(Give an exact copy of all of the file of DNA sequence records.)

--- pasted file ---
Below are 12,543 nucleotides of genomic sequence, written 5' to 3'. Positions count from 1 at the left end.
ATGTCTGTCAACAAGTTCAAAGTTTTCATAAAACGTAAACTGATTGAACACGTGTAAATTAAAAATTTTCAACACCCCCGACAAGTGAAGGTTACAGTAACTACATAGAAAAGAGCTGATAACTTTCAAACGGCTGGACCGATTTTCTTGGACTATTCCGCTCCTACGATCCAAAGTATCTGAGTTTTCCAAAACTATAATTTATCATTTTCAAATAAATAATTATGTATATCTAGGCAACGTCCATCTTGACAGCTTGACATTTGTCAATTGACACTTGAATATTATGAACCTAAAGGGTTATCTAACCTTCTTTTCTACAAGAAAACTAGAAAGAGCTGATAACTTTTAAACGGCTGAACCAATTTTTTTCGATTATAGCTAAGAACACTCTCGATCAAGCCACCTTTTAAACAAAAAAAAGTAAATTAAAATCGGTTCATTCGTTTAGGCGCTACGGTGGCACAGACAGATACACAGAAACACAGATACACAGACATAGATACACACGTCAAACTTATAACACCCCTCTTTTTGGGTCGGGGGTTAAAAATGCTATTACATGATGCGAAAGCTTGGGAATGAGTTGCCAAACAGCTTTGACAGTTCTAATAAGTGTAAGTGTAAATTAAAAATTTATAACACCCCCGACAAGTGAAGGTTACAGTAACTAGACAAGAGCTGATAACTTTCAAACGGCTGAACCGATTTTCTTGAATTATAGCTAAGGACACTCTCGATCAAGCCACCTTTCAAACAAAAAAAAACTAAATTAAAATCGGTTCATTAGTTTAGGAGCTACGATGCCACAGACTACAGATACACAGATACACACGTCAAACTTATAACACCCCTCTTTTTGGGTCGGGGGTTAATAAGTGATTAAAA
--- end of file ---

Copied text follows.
Below are 12,543 nucleotides of genomic sequence, written 5' to 3'. Positions count from 1 at the left end.
ATGTCTGTCAACAAGTTCAAAGTTTTCATAAAACGTAAACTGATTGAACACGTGTAAATTAAAAATTTTCAACACCCCCGACAAGTGAAGGTTACAGTAACTACATAGAAAAGAGCTGATAACTTTCAAACGGCTGGACCGATTTTCTTGGACTATTCCGCTCCTACGATCCAAAGTATCTGAGTTTTCCAAAACTATAATTTATCATTTTCAAATAAATAATTATGTATATCTAGGCAACGTCCATCTTGACAGCTTGACATTTGTCAATTGACACTTGAATATTATGAACCTAAAGGGTTATCTAACCTTCTTTTCTACAAGAAAACTAGAAAGAGCTGATAACTTTTAAACGGCTGAACCAATTTTTTTCGATTATAGCTAAGAACACTCTCGATCAAGCCACCTTTTAAACAAAAAAAAGTAAATTAAAATCGGTTCATTCGTTTAGGCGCTACGGTGGCACAGACAGATACACAGAAACACAGATACACAGACATAGATACACACGTCAAACTTATAACACCCCTCTTTTTGGGTCGGGGGTTAAAAATGCTATTACATGATGCGAAAGCTTGGGAATGAGTTGCCAAACAGCTTTGACAGTTCTAATAAGTGTAAGTGTAAATTAAAAATTTATAACACCCCCGACAAGTGAAGGTTACAGTAACTAGACAAGAGCTGATAACTTTCAAACGGCTGAACCGATTTTCTTGAATTATAGCTAAGGACACTCTCGATCAAGCCACCTTTCAAACAAAAAAAAACTAAATTAAAATCGGTTCATTAGTTTAGGAGCTACGATGCCACAGACTACAGATACACAGATACACACGTCAAACTTATAACACCCCTCTTTTTGGGTCGGGGGTTAATAAGTGATTAAAA